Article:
25th February 2021
Rise Up for Rivers
Our fresh water systems - rivers, canals, tributaries, and lakes - play a vital role in a healthy ecosystem.
They are home to diverse species, and a source of food and drinking water for many more (including us!).
They are also important in helping us manage the impacts of climate change as they store and hold water, making us more resilient to flood and drought.
But our rivers are in a poor state.
And industrial food production is one of the most significant causes of water pollution.
Farmers apply chemical fertilisers, pesticides (herbicides to kill weeds and insecticides to kill insects), slurry and manure to the land. These end up in our rivers because they're easily washed off fields by rain or blown off with loose topsoil, and can leach through ground water. Milk spills from dairies can also end up in our water systems.
As a result there are unacceptable levels of nitrogen and phosphorus in our rivers. This causes some plants and algae to grow excessively, taking oxygen out of the water as it decomposes in a process called eutrophication. Wildlife is killed as a result of this oxygen depletion.
Groundwater quality, a vital source of drinking water, is also often polluted with nitrates, mainly from agriculture. And because nitrates are soluble they can't be easily removed from the water, putting pressure on water companies.
And where polluted river water enters coastal ecosystems, it creates dead zones. There are already more than 400 ocean dead zones, totalling more than 245,000 km2 – an area greater than the UK.
We can change this.
Our rivers are dynamic and have a remarkable ability to recover. By cleaning and restoring our rivers, and preventing further pollution, we can support their recovery.
Reducing food waste and therefore reducing demand for food (over)production is a simple, effective change we can make.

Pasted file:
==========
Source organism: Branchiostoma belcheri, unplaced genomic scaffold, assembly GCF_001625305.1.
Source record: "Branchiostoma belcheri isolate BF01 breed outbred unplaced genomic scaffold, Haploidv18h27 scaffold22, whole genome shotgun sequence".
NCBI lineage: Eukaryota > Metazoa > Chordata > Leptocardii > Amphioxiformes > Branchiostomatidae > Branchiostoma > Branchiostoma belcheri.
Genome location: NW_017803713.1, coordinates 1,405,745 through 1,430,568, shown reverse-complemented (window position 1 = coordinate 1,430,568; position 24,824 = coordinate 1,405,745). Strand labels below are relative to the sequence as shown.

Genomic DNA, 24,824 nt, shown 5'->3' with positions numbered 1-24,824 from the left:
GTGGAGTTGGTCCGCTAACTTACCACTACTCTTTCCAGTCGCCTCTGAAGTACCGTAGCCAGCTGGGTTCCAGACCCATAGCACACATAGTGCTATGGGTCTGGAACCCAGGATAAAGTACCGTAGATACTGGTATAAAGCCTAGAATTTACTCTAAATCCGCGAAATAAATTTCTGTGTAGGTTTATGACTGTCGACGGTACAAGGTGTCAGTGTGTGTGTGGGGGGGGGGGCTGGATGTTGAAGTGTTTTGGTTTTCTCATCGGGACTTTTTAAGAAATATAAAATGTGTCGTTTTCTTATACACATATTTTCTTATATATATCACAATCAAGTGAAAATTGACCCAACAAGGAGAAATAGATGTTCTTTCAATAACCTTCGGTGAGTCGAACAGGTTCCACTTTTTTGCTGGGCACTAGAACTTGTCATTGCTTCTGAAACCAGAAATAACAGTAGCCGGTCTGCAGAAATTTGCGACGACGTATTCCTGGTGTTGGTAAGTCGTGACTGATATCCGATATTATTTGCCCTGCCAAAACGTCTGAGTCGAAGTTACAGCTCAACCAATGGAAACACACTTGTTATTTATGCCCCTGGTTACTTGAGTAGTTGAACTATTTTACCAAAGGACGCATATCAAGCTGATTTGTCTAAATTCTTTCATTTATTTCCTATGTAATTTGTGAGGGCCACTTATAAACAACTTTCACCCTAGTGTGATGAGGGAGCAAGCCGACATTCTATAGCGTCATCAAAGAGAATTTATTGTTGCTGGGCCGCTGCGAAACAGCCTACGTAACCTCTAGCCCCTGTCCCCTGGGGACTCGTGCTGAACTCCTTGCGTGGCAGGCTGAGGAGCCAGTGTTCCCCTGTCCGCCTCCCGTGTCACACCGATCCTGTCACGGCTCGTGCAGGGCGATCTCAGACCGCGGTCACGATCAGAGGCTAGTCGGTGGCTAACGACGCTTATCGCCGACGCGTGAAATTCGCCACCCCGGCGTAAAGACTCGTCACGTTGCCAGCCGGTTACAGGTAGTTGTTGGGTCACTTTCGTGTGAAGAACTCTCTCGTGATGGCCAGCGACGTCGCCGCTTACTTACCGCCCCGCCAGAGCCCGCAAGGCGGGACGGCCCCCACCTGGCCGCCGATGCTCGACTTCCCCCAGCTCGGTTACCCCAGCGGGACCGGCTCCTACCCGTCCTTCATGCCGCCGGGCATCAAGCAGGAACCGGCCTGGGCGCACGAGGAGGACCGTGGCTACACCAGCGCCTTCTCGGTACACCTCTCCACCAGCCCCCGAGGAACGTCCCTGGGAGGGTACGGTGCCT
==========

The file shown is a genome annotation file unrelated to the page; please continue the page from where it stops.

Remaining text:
By supporting farming practices that use less chemicals, like organic or agroecological farming, we can help river systems to regenerate and protect the services they provide.
It's Time to Rise Up
Our Rise Up campaign is using a series of limited-edition beers brewed with fellow B Corps to highlight different elements of the ecological crisis.
We're telling the story of rivers with our Baker's Witbier (learn about previous topics on our blog: forests and oceans).
Wheat is a global commodity, the 2nd most produced grain in the world (with most grains fed to animals rather than being used for bakery products as you might expect). Chemicals are routinely sprayed to destroy pests, kill weeds and improve yields, and so wheat fields are a major contributor to water pollution.
Organic wheat, and other organic grains, are more expensive. There is also less available to purchase which can present supply chain challenges (thank you Stroud Brewery for helping us to source the organic malt for our Baker's Witbier!). This needs to change to help us better support natural ecosystems.
This beer is brewed with surplus organic loaves from Hobbs House Bakery - Real Bread baked without additives - and organic British wheat, malted barley and oats.
By supporting businesses that operate for the benefit of people and the planet, including certified B Corps such as Toast and Hobbs House, you can help to change the food system, and change the world.
Want to learn more about our rivers?
Watch: Apocalypse Cow (George Monbiot), Upstream (Rob Petit & Robert Macfarlane)
Listen: BBC Radio 4: Costing the Earth - Dry Me a River
Read: Waterlog (Roger Deakin), The Pull of the River (Matt Gaw) * Shop at Bookshop.org (a Certified B Corp) *
Experience: Wild Swimming (Countryfile)
We are working towards the Sustainable Development Goals (SDGs), the blueprint to achieve a better and more sustainable future for all, including SDG 6 for clean water.